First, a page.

Given our confinement during this pandemic, we are left to either let our minds rot or put it to use and be creative. Lynn Ungar, a poet from Castro Valley, California, found a way to express herself amidst all of this. ‘Pandemic’ is a short poem about Coronavirus. As Ungar puts it, it is “a viral poem about a virus, that’s funny in a twisted kind of way.” Her reasoning behind this poem was taken from the idea of social distancing. She reflects on the question: how do we socially distance ourselves to prevent the spread of this virus, without emotionally distancing ourselves in the process?

 

 

Pandemic

What if you thought of it
as the Jews consider the Sabbath—
the most sacred of times?
Cease from travel.
Cease from buying and selling.
Give up, just for now,
on trying to make the world
different than it is.
Sing. Pray. Touch only those
to whom you commit your life.
Center down.

And when your body has become still,
reach out with your heart.
Know that we are connected
in ways that are terrifying and beautiful.
(You could hardly deny it now.)
Know that our lives
are in one another’s hands.
(Surely, that has come clear.)
Do not reach out your hands.
Reach out your heart.
Reach out your words.
Reach out all the tendrils
of compassion that move, invisibly,
where we cannot touch.

Promise this world your love–
for better or for worse,
in sickness and in health,
so long as we all shall live.

–Lynn Ungar 3/11/20

Upon my first read, I could tell Ungar was going for a satirical approach. I chuckled when I read the lines, “know that our lives are in one another’s hands.” Which is pretty darn cynical since we are spreading this virus through day-to-day interactions and transactions. She then offers a more than obvious solution in her next two lines, “do not reach out your hands, reach out with your heart.” That gave me a good laugh, while also tackling the concept of social distancing.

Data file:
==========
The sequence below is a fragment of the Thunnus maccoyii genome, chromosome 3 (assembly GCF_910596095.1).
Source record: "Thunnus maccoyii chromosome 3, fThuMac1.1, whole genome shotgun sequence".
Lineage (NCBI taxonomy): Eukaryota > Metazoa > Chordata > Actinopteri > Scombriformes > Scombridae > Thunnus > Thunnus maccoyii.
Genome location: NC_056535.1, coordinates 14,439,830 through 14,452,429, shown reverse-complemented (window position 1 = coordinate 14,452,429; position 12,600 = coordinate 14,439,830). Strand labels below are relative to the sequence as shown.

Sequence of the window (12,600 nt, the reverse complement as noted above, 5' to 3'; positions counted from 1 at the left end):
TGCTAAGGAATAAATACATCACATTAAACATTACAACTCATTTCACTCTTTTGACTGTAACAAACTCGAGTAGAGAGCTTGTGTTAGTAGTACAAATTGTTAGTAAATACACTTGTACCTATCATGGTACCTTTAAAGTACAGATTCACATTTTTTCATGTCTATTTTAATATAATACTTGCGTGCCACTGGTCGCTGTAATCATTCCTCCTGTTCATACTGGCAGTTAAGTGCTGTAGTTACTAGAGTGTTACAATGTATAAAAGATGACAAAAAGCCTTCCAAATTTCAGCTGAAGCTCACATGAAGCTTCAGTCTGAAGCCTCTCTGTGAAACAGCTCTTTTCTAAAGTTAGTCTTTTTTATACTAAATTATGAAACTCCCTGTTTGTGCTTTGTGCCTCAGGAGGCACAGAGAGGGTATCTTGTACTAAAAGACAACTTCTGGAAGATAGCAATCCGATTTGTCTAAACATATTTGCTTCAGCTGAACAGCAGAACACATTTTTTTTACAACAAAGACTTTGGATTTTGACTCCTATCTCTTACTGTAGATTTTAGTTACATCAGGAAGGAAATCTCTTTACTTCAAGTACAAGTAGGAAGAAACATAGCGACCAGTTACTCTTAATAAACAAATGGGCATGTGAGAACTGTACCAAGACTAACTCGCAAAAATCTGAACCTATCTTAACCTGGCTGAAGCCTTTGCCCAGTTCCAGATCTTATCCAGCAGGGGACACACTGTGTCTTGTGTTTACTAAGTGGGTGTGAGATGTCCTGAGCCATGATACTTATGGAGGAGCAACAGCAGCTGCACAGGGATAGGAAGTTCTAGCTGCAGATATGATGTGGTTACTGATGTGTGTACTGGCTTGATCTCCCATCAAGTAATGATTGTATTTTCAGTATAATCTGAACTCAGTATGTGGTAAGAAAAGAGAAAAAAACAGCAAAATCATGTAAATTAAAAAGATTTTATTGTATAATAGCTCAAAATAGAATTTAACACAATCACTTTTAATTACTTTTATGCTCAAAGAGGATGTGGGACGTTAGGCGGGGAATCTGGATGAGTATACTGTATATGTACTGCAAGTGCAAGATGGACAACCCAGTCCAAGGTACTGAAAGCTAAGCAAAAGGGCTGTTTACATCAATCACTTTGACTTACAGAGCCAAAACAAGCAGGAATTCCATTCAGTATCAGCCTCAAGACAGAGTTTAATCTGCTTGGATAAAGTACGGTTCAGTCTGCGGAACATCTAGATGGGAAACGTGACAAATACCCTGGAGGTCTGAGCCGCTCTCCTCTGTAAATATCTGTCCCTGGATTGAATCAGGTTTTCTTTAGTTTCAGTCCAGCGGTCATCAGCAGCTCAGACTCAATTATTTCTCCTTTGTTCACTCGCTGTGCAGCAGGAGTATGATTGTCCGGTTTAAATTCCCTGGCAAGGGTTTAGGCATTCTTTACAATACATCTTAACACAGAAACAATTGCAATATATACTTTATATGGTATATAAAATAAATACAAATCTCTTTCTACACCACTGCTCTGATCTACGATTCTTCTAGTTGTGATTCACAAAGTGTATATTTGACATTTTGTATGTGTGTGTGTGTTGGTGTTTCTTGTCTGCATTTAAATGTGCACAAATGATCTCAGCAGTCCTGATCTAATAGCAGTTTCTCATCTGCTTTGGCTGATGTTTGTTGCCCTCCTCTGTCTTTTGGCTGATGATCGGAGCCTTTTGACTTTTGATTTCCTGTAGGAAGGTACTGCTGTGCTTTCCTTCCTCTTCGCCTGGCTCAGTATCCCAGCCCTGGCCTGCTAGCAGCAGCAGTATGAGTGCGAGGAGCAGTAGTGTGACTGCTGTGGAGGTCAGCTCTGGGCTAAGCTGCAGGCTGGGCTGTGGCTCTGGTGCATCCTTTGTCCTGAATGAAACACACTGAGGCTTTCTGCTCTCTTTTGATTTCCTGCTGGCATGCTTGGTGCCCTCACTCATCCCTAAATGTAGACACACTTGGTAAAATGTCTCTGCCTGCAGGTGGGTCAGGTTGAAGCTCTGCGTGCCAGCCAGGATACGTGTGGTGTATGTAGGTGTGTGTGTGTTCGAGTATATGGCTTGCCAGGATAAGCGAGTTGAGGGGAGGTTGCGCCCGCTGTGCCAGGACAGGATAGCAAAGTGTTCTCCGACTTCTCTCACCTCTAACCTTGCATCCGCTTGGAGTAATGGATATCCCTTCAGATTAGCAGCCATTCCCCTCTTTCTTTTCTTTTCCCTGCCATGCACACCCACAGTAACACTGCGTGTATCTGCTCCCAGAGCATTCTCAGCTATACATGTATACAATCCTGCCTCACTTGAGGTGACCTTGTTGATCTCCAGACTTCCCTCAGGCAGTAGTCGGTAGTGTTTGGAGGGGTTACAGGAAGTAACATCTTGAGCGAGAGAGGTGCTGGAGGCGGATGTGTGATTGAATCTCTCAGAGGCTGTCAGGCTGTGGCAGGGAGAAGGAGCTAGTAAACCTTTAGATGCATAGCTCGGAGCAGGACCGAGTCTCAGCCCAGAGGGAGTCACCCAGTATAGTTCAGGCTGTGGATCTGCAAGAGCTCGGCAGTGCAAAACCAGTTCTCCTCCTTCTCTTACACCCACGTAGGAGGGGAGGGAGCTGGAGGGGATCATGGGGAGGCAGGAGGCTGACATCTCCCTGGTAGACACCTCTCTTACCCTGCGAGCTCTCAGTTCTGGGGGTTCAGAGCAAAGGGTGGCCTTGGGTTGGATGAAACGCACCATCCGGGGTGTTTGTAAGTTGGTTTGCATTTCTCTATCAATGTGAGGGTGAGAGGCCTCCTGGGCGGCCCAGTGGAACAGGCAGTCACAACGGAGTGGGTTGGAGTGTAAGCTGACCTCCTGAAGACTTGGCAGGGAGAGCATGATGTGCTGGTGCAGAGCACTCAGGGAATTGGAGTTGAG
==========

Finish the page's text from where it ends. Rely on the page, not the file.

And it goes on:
Lynn Ungar is an extraordinary poet who teaches us to find creativity and laughter during eventful times. I highly recommend reading more of her poems and writing pieces.

Featured Image Via UU World

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9 Female Poets to Celebrate Women’s History Month

In honor of Women’s History Month, here are nine contemporary female poets that are making a big impact!

1. Warsan Shire

Even before her poetry was featured in Beyonce’s Lemonade, Warsan Shire has been a poetic super-star with a cult following. Shire’s work centers around feminist issues, race displacement, immigrant and refugee experiences, trauma, and politics. Her most notable works include Teaching My Mother How to Give Birth and Her Blue Body.

 

image via The New Yorker

 

2. Rupi Kaur

Another poetic super-star, Rupi Kaur, initially gained a following through social media. She was one of the forerunners of the Instapoetry movement, sharing her poems along with her own illustrations. Kaur’s work focuses on abuse, femininity, self-care, love, and heartbreak. Kaur’s two books are titled Milk and Honey and The Sun and Her Flowers.

 

image via The Michigan Daily

 

3. Lady Dane Figueroa Edidi